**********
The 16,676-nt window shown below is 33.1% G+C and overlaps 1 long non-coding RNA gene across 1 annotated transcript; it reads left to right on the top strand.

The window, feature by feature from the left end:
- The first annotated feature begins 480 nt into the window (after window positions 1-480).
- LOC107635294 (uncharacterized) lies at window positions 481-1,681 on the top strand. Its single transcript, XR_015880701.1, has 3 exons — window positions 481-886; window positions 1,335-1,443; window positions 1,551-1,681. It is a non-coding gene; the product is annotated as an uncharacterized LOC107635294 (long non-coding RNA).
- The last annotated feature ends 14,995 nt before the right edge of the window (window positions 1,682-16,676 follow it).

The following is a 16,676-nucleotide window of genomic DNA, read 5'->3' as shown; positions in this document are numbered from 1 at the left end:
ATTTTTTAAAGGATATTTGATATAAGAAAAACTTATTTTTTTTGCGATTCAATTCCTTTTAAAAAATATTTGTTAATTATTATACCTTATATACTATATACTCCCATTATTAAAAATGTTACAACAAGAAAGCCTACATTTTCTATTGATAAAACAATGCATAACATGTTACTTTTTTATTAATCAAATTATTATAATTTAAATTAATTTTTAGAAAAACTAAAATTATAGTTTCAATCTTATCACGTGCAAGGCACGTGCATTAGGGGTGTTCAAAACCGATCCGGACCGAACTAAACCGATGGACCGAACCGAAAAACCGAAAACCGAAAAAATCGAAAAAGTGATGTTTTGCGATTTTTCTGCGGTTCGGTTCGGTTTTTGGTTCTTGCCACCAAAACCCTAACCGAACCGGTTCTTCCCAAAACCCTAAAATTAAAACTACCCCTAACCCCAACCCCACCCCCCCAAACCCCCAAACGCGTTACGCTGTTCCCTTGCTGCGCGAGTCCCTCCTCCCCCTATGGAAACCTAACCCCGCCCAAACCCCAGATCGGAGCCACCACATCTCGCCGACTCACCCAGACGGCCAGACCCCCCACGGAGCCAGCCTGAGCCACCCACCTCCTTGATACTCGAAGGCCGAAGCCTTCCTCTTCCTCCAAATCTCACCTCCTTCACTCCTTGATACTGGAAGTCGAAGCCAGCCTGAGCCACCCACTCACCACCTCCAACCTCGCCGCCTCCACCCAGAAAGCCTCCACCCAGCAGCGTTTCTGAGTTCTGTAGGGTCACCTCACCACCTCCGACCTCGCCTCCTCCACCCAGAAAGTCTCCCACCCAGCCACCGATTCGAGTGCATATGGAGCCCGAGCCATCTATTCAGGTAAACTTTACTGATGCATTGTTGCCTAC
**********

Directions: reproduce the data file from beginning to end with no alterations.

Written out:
The 16,676-nt window shown below is 33.1% G+C and overlaps 1 long non-coding RNA gene across 1 annotated transcript; it reads left to right on the top strand.

The window, feature by feature from the left end:
- The first annotated feature begins 480 nt into the window (after window positions 1-480).
- LOC107635294 (uncharacterized) lies at window positions 481-1,681 on the top strand. Its single transcript, XR_015880701.1, has 3 exons — window positions 481-886; window positions 1,335-1,443; window positions 1,551-1,681. It is a non-coding gene; the product is annotated as an uncharacterized LOC107635294 (long non-coding RNA).
- The last annotated feature ends 14,995 nt before the right edge of the window (window positions 1,682-16,676 follow it).

The following is a 16,676-nucleotide window of genomic DNA, read 5'->3' as shown; positions in this document are numbered from 1 at the left end:
ATTTTTTAAAGGATATTTGATATAAGAAAAACTTATTTTTTTTGCGATTCAATTCCTTTTAAAAAATATTTGTTAATTATTATACCTTATATACTATATACTCCCATTATTAAAAATGTTACAACAAGAAAGCCTACATTTTCTATTGATAAAACAATGCATAACATGTTACTTTTTTATTAATCAAATTATTATAATTTAAATTAATTTTTAGAAAAACTAAAATTATAGTTTCAATCTTATCACGTGCAAGGCACGTGCATTAGGGGTGTTCAAAACCGATCCGGACCGAACTAAACCGATGGACCGAACCGAAAAACCGAAAACCGAAAAAATCGAAAAAGTGATGTTTTGCGATTTTTCTGCGGTTCGGTTCGGTTTTTGGTTCTTGCCACCAAAACCCTAACCGAACCGGTTCTTCCCAAAACCCTAAAATTAAAACTACCCCTAACCCCAACCCCACCCCCCCAAACCCCCAAACGCGTTACGCTGTTCCCTTGCTGCGCGAGTCCCTCCTCCCCCTATGGAAACCTAACCCCGCCCAAACCCCAGATCGGAGCCACCACATCTCGCCGACTCACCCAGACGGCCAGACCCCCCACGGAGCCAGCCTGAGCCACCCACCTCCTTGATACTCGAAGGCCGAAGCCTTCCTCTTCCTCCAAATCTCACCTCCTTCACTCCTTGATACTGGAAGTCGAAGCCAGCCTGAGCCACCCACTCACCACCTCCAACCTCGCCGCCTCCACCCAGAAAGCCTCCACCCAGCAGCGTTTCTGAGTTCTGTAGGGTCACCTCACCACCTCCGACCTCGCCTCCTCCACCCAGAAAGTCTCCCACCCAGCCACCGATTCGAGTGCATATGGAGCCCGAGCCATCTATTCAGGTAAACTTTACTGATGCATTGTTGCCTAC